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China: Xinjiang Plans $3.2 Billion Fund to Improve Textile Industry

China’s Xinjiang Uygur Autonomous Region has set up a $3.2 billion dollar fund to support its textile and clothing industry, with the goal of increasing employment, incomes and maintaining social stability in the sector.

According to Shanghai Daily, China’s central government will contribute part of the fund and Xinjiang will raise the rest. Under a 10-year textile development plan, 420,000 new jobs will be created, yielding an industrial output of roughly 86 billion yuan ($13.8 billion) by 2018, and 1 million jobs and 212.5 billion yuan ($34.2 billion) of output by 2023.

In addition to funding the textile industrial parks and clothing factories, Xinjiang will subsidize local cotton and electricity in qualified industrial parks. The region will also adopt strict environmental protection standards and control energy consumption during the process.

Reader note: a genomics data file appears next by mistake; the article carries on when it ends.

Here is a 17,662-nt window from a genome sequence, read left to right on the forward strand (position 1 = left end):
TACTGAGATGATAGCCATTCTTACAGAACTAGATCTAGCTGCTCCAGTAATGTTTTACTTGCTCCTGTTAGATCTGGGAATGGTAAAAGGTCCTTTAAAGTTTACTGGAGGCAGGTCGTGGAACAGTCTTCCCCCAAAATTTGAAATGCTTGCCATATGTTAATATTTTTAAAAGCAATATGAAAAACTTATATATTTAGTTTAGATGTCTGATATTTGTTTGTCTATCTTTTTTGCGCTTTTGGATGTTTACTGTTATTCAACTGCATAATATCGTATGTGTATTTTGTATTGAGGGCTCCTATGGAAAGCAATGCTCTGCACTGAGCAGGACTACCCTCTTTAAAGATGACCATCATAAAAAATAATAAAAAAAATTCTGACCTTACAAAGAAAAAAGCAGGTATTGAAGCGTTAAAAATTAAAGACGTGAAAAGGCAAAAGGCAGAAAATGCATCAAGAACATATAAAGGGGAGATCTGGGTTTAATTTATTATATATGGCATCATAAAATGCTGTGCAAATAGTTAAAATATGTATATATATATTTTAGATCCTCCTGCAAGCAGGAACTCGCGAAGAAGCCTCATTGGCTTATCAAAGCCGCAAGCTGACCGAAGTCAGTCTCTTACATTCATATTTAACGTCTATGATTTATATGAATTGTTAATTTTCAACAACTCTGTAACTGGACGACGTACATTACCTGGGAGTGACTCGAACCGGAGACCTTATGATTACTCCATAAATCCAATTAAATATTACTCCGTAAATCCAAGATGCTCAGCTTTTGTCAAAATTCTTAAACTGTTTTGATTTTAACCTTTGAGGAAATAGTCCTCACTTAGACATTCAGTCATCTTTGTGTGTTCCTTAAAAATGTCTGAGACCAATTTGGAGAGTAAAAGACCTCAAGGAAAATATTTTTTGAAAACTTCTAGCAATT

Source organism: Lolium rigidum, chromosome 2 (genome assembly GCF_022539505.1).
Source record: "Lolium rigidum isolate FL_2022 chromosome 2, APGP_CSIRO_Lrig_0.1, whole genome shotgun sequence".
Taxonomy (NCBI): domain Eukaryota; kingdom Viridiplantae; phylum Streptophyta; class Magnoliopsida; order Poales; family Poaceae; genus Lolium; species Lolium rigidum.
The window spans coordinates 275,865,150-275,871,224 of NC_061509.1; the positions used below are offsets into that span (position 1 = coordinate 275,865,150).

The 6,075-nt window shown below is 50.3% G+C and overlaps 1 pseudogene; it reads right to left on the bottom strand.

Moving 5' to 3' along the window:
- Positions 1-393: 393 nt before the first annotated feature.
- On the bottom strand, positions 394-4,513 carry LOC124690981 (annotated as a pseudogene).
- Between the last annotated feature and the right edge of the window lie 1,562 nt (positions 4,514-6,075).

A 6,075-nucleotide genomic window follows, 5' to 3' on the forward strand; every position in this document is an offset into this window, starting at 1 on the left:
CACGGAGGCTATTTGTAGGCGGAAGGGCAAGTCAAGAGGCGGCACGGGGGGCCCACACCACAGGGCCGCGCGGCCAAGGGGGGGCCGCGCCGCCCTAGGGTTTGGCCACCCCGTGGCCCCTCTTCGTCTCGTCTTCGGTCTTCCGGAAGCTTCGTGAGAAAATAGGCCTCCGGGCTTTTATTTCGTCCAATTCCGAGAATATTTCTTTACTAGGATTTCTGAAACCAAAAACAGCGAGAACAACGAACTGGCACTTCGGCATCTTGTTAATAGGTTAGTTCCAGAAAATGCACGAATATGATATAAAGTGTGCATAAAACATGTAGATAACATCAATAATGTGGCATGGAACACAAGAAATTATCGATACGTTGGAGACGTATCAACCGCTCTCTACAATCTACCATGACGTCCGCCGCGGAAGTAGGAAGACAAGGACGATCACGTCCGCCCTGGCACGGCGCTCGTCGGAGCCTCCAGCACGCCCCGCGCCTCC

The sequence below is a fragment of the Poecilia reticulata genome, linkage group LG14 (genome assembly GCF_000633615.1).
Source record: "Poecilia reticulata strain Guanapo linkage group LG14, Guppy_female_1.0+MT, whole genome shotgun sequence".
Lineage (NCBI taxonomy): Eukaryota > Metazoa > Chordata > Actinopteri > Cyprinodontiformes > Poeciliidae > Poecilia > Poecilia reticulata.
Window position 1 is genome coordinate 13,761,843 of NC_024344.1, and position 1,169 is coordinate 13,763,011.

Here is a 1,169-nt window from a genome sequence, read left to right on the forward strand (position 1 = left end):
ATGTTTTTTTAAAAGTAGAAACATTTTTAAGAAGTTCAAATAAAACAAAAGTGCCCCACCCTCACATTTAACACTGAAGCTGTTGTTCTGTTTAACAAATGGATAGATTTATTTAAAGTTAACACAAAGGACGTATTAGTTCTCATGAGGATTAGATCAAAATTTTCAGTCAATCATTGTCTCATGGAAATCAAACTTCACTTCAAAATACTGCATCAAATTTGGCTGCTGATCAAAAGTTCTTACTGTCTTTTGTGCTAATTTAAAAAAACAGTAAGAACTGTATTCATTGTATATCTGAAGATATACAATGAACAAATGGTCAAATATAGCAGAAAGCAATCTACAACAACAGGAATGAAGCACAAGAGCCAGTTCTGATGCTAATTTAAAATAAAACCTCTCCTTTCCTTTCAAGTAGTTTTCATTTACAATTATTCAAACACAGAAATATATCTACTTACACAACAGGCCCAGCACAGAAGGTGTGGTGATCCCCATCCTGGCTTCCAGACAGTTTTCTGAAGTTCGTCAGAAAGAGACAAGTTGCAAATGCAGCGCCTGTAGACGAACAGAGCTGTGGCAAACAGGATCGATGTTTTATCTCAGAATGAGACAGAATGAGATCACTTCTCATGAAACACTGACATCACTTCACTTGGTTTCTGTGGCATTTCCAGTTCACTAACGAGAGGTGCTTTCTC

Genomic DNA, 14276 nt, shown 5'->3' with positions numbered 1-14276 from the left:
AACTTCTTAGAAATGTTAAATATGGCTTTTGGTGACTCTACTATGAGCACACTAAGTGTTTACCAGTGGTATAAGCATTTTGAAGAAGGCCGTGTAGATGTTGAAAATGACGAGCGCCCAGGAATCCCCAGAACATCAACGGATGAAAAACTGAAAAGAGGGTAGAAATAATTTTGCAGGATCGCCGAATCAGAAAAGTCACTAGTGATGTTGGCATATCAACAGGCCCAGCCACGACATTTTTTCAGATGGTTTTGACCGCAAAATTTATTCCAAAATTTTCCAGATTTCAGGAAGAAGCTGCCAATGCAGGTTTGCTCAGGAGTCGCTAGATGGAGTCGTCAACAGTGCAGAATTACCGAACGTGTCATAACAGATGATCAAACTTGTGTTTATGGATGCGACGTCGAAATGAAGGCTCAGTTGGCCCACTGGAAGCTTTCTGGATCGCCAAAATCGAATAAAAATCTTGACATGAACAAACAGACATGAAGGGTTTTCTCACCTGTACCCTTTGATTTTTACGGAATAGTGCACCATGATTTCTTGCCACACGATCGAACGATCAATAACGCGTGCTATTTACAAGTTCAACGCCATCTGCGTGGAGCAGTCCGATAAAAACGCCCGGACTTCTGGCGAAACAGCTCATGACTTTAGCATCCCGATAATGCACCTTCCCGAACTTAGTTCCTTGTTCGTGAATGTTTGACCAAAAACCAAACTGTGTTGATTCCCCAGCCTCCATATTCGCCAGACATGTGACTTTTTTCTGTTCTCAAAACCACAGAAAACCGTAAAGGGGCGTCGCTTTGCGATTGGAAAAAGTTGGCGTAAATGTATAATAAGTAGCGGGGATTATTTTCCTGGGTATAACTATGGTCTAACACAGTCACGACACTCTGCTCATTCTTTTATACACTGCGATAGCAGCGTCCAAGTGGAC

The fund will focus on the southern areas of Xinjiang, with clothing and tapestry factories there afforded free or low rents for a designated period, and language and vocational training centers will be opened, Yan Qin, deputy secretary-general of the Xinjiang regional government, said speaking at a press conference in Beijing.

Xianjiang now produces roughly 60 percent of China’s raw cotton and, according to Shanghai Daily, the lack of factories has meant low local demand. That coupled with poor access to the rest of the country, has caused Xinjiang’s cotton farmers to suffer in recent years.

China’s cotton policy and excessive reserves has driven domestic cotton prices to a higher level than imported cotton. Since April, when China announced it would lower the starting auction price of cotton and relaxed regulations governing the sale of reserves, demand has been declining despite the lower prices, adding to the country’s growing stockpile of cotton.

Gao Yong, vice president of China National Textile and Apparel Council, said, with the new fund, he feels more textile companies will open production lines in Xinjiang and use more local cotton to reduce costs, according to Shanghai Daily.